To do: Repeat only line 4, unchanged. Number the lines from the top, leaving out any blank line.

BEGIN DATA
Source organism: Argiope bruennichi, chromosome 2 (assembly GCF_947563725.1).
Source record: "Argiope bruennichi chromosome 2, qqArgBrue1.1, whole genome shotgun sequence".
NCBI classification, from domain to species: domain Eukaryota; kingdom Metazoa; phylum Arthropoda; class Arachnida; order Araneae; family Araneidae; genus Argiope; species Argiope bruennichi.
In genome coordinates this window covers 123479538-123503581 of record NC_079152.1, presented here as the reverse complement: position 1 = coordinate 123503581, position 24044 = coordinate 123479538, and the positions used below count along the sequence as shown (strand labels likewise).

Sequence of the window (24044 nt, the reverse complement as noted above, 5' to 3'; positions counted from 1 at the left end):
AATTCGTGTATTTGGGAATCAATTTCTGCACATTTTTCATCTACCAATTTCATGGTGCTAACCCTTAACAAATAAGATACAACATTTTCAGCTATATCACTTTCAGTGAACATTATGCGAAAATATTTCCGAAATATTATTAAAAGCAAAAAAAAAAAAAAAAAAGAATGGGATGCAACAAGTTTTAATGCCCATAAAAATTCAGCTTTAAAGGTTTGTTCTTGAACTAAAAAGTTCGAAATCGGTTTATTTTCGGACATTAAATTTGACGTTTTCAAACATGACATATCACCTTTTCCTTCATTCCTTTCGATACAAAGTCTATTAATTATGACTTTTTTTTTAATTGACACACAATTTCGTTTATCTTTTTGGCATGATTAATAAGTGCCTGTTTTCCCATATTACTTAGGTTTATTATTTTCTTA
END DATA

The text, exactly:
In genome coordinates this window covers 123479538-123503581 of record NC_079152.1, presented here as the reverse complement: position 1 = coordinate 123503581, position 24044 = coordinate 123479538, and the positions used below count along the sequence as shown (strand labels likewise).